Opinion pages are one of the most read pages in the newspaper, by all layers of society including public officials. Short form letters to the editor (LTEs, ~250 words) or longer-form opinion editorials (op-eds, ~750 words) are a great way for the public to chime in on important topics and even influence the long-term arc of a particular publication’s coverage.

The LTE or Letter to Editor is a brief but effective way to complement, criticize, correct, complete, or say anything relevant to a recent article. Submit to paper within one week of article’s release if possible, and no later than two weeks.

Suggested format:

  1. Email Subject Line = “Title of original article”
  2. Body of email = URL of original article, then your plain text letter (stay comfortably within word limit – keep it tight)
  3. Full name (plus your title if relevant to discussion)
  4. Home address, email, best phone #
  5. NO: special formatting including italics, special fonts, attachments, or images

The Op-Ed or Editorial Opinion is a submission to the features page and may be in regard to any timely issue. It is often longer than an LTE and must be exclusive to that paper. If not published in 10 days, you can usually re-submit elsewhere, after improving of course.

Individual Submission Requirements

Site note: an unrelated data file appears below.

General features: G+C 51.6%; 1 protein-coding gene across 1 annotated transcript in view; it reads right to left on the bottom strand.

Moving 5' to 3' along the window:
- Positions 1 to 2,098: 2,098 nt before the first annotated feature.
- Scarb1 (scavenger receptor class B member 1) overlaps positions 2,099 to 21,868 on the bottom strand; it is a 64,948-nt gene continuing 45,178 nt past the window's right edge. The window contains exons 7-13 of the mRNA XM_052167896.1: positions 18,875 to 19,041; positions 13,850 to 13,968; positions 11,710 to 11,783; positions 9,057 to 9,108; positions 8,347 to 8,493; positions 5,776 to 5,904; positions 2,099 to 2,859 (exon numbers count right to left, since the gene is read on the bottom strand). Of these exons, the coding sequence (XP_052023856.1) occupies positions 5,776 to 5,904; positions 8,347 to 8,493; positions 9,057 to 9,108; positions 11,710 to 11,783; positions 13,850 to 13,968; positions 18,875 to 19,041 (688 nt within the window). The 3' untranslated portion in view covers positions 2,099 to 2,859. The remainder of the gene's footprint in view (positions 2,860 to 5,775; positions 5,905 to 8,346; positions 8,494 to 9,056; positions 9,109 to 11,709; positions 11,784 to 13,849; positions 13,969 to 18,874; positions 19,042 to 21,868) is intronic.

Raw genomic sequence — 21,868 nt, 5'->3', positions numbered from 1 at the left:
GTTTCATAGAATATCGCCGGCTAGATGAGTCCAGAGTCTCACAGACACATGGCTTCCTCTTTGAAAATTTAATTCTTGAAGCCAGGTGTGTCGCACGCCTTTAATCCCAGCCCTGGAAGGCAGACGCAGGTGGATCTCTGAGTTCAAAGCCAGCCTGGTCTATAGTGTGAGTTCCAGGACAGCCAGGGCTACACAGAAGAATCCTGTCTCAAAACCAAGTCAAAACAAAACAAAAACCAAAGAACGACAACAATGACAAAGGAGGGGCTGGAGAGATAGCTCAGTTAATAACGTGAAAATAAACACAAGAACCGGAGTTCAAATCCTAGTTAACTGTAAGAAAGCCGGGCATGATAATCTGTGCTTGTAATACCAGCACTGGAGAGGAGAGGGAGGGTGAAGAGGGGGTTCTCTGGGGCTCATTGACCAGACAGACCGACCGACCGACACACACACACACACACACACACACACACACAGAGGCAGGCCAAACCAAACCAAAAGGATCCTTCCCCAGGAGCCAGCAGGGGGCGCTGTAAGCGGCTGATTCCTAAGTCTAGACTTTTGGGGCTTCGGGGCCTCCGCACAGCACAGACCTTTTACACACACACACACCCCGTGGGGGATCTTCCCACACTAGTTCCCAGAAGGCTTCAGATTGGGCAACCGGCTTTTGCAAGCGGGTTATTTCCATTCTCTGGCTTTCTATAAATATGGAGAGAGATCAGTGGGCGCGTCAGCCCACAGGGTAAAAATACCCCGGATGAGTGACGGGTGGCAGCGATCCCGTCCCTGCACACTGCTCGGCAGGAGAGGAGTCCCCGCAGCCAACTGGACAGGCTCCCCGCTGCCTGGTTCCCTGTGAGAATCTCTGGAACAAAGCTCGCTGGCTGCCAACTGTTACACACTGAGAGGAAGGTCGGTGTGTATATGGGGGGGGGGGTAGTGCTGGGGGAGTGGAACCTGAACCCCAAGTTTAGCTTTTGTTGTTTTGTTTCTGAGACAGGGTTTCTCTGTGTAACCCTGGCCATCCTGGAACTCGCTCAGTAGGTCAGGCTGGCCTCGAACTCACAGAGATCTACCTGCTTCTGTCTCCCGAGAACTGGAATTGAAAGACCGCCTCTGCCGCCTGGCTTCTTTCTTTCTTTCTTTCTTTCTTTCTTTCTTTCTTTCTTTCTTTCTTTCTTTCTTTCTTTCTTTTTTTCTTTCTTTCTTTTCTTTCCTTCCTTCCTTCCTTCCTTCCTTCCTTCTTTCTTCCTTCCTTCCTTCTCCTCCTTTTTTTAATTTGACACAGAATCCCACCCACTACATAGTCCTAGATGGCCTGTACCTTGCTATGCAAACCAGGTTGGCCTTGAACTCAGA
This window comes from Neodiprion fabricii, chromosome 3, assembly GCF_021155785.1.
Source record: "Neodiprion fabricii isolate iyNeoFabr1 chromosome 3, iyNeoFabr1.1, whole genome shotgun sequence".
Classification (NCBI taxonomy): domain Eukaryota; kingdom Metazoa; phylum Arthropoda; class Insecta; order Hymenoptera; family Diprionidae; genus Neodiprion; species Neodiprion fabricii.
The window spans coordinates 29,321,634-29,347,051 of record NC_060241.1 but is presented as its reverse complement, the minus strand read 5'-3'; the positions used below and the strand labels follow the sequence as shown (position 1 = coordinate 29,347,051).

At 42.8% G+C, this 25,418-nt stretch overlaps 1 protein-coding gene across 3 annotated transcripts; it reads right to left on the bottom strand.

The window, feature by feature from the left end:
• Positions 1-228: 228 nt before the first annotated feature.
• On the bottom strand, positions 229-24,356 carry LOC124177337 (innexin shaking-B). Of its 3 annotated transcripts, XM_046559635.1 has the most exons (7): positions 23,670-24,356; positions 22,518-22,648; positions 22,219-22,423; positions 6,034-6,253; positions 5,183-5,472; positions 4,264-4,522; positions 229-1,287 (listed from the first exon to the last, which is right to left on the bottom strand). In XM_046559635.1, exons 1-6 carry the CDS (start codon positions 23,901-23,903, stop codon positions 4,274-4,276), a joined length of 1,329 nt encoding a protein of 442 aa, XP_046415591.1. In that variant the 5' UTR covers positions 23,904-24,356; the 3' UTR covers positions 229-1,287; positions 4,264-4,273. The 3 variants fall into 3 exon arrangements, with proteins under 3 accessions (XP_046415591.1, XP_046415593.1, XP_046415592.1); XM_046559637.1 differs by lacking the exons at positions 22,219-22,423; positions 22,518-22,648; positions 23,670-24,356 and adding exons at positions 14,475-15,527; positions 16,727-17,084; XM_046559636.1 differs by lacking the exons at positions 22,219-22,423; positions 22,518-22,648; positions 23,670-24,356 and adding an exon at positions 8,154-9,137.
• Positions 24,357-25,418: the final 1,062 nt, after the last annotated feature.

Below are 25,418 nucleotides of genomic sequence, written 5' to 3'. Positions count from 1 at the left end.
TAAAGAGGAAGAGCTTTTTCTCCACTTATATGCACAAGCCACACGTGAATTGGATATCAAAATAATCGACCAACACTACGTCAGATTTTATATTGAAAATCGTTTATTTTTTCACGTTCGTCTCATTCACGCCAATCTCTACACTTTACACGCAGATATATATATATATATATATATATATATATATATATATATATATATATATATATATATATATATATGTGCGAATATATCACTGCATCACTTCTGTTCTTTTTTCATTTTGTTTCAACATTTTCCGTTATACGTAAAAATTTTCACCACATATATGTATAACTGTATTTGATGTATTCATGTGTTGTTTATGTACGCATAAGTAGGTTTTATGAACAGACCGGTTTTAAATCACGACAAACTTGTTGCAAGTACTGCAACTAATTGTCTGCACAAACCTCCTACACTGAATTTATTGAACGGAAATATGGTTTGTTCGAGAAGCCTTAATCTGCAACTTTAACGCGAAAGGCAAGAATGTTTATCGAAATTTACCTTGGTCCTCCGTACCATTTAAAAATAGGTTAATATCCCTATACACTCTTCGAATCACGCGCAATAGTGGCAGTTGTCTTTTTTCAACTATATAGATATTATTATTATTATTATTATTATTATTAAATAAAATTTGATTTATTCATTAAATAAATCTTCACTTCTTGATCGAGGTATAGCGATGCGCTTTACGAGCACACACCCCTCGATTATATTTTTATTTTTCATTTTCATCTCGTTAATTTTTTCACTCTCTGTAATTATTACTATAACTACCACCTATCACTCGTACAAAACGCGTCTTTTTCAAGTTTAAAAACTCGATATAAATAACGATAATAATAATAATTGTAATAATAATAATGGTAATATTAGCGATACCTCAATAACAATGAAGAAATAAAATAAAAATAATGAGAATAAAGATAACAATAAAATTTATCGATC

Washington Post (washingtonpost.com)

LTE: letters@washpost.com  (< 200 wds). Include position and reason for concern in subject matter.

Op-Ed form: http://www.washingtonpost.com/wp-srv/opinons/op-ed/submit/ (< 800 wds). Copy/paste your letter in plain text only and don’t use brackets. Include info about personal interest in the subject in Comments box.

Washington Times (washingtontimes.com)

LTE: yourletters@washingtontimes.com (200-300 wds)

Op-Ed: commentary@washingtontimes.com (< 750 wds)

Capital Gazette
The Capital, Maryland Gazette, Crofton-West County Gazette, Bowie Blade-News_(capitalgazette.com)

LTE: capletts@capgaznews.com (< 300 wds)

Op-Ed: rhutzell@capgaznews.com (< 650 wds). Local writers and then local issues given priority.

Carroll County Times_(carrollcountytimes.com)

LTE (<400 wds) and Op-Ed: cctnews@carrollcountytimes.com

Frederick News-Post_(fredericknewspost.com)

Fill in LTE at: https://fredericknewspost-dot-com.bloxcms-ny1.com/site/forms/online_services/letter/

Delmarva Times_(delmarvanow.com)

LTE: newshub@delmarvanow.com (no word limit)

Baltimore Sun_(baltimoresun.com)

LTE: talkback@baltimoresun.com (< 300 wds printed, but anything with substance may appear online)

Op-Ed: commentary@baltsun.com (600-750 wds)

Baltimore City Paper_(citypaper.com)

LTE and Op-Ed: bsoderberg@citypaper.com

Baltimore Afro-American_(afro.com)

LTE: boulware@afro.com (300-500 wds)

Op-Ed: khigh@afro.com (600-800 wds). Must be relevant to African-Americans.

Wall Street Journal_(wsj.com)

LTE: wsj.ltrs@wsj.com (no limit – keep it tight or they will edit for you)